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Arctic sea ice ties for 2nd smallest summer minimum on record

Monday, September 23rd 2019, 6:30 pm - No sign that Arctic sea ice extent is recovering

According to the latest records from NASA and the National Snow and Ice Data Center (NSIDC), Arctic sea ice reached its final minimum extent for summer 2019.

On September 18, the extent reached a minimum of 4.15 million square kilometres, putting 2019 now in an official three-way tie, with 2007 and 2016, for the 2nd lowest extent in the satellite record.

ArcticSeaIce minimum 2019 NASAThis map shows the September 18, 2019 Arctic Sea Ice extent (blue-white), compared to the 1981-2010 average minimum extent (red line). Credit: NASA Goddard

From late-June to mid-August, the sea ice extent had dropped to a point where it was tracking at or below the 2012 minimum extent. This being the first year since 2012 that the extent was that low for that long during the melt season raised concerns that this year could see a new record low.

Arctic-Sea-Ice-Min-2019This graph shows the wax and wane of Arctic sea ice, year by year from 1979 to 2019, with the 2012 lowest minimum extent emphasized with the red dashed line. The insert shows a zoomed view of the lowest four years - 2007, 2016 and 2019 tied for 2nd lowest, and 2012 as the lowest on record. Credit: NSIDC/Scott Sutherland

"This was an interesting melt season," Walt Meier, a sea ice researcher at NSIDC, told NASA. "At the beginning of August we were at record low ice levels for that time of the year, so a new minimum record low could have been in the offering."

”But unlike 2012, the year with the lowest ice extent on record, which experienced a powerful August cyclone that smashed the ice cover and accelerated its decline, the 2019 melt season didn't see any extreme weather events," Meier explained. "Although it was a warm summer in the Arctic, with average temperatures [4 to 5 degrees Celsius] above what is normal for the central Arctic, events such as this year's severe Arctic wildfire season or European heat wave ended up not having much impact on the sea ice melt."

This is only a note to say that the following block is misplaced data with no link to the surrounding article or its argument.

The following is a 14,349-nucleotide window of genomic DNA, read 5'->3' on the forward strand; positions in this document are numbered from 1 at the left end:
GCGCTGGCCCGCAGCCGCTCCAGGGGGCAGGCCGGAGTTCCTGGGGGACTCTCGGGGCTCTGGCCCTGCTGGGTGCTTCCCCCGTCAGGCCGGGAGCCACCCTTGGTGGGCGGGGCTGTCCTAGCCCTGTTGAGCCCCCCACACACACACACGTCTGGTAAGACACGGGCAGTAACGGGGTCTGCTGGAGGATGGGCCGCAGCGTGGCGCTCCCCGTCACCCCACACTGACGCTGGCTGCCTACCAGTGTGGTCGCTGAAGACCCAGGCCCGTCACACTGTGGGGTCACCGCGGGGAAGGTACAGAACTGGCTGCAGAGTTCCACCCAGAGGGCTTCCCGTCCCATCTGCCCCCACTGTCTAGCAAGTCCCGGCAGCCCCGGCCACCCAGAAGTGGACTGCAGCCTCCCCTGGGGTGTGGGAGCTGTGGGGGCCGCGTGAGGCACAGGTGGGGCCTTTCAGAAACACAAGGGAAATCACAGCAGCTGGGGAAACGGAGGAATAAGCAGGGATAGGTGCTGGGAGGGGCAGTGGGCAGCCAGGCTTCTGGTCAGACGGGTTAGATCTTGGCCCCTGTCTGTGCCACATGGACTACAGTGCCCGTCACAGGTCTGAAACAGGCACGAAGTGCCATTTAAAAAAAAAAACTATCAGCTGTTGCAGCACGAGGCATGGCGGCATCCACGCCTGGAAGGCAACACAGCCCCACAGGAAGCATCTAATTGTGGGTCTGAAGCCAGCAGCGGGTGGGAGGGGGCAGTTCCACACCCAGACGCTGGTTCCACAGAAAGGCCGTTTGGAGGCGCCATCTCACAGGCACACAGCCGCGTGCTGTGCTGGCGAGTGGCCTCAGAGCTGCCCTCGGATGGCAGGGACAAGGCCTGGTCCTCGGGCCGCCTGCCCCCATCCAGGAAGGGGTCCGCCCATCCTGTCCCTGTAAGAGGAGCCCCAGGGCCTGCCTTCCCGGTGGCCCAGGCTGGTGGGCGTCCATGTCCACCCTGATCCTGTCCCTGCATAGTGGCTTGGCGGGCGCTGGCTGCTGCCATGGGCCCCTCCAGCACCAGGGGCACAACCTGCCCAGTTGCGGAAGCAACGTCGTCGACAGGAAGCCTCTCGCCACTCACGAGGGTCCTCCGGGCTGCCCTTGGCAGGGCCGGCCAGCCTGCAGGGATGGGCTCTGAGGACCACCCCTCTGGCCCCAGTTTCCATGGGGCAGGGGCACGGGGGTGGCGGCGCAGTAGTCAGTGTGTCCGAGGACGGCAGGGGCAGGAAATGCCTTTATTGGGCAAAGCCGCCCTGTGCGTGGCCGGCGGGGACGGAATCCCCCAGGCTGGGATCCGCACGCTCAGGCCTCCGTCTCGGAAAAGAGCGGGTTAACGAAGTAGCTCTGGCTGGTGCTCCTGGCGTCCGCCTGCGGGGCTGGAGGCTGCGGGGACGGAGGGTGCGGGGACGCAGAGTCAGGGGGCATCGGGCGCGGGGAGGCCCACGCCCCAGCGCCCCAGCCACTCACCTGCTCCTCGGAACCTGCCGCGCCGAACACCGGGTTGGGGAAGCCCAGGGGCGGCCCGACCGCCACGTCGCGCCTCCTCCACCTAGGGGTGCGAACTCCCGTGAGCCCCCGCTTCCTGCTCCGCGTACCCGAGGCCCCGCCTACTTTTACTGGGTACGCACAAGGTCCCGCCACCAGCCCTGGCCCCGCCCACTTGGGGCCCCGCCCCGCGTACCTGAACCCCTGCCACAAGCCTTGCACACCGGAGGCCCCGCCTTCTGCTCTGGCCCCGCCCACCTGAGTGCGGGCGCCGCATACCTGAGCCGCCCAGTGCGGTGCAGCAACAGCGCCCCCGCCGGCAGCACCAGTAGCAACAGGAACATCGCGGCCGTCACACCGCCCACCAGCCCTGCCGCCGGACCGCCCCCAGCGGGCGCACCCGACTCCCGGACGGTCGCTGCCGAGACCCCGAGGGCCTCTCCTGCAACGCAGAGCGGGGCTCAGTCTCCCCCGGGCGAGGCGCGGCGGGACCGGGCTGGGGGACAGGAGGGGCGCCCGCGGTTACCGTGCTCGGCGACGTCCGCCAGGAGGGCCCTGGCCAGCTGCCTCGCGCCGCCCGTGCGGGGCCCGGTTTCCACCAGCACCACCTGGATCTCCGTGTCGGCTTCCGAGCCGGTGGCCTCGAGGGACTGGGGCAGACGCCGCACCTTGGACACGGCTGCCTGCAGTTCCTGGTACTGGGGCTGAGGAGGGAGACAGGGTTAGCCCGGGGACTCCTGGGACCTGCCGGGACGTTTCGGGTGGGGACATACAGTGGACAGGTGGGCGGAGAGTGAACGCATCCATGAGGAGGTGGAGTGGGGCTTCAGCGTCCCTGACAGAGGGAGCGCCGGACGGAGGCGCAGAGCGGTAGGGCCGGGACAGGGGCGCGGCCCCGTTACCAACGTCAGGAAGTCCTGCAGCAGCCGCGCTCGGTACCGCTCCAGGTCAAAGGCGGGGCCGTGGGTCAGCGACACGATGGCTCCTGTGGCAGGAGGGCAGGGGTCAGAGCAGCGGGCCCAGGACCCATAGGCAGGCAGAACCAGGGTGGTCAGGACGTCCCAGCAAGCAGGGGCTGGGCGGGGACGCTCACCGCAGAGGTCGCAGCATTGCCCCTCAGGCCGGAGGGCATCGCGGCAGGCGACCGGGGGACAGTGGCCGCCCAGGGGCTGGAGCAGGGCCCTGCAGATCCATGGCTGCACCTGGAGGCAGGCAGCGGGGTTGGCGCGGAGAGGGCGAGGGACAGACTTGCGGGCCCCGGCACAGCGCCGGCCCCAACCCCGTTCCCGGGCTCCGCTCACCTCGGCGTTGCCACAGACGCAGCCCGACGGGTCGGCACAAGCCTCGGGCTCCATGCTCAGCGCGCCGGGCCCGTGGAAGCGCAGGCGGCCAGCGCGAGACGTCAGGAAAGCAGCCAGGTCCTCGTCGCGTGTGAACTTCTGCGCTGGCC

Greenland-Sea-Ice-Opening-NASAThis opening in the sea ice cover, partially filled in by much smaller sea ice rubble and floes, was spotted north of Greenland by an Operation IceBridge flight on Sept. 9, 2019. Credits: NASA/Linette Boisvert

Currently, NSIDC records the four lowest Arctic sea ice extents as (with 2019, 2007 and 2016 in a statistical tie):

  • 2012 at 3.39 million square kilometres
  • 2019 at 4.15 million square kilometres
  • 2007 at 4.16 million square kilometres
  • 2016 at 4.17 million square kilometres

According to the NSIDC, Arctic sea ice extents have been on the decline for decades, with the 13 lowest extents in the satellite era have all occurred in the last 13 years.

"This year's minimum sea ice extent shows that there is no sign that the sea ice cover is rebounding," Claire Parkinson, a senior climate change scientist at NASA’s Goddard Space Flight Center, said in a press release on Monday.

"The long-term trend for Arctic sea ice extent has been definitively downward," Parkinson added. "But in recent years, the extent is low enough that weather conditions can either make that particular year's extent into a new record low or keep it within the group of the lowest."

From here, unless the Arctic sees some kind of exceptional weather event, sea ice extent should grow again, towards its next maximum, which will likely be reached sometime in March 2020.

Sources: NASA | NSIDC


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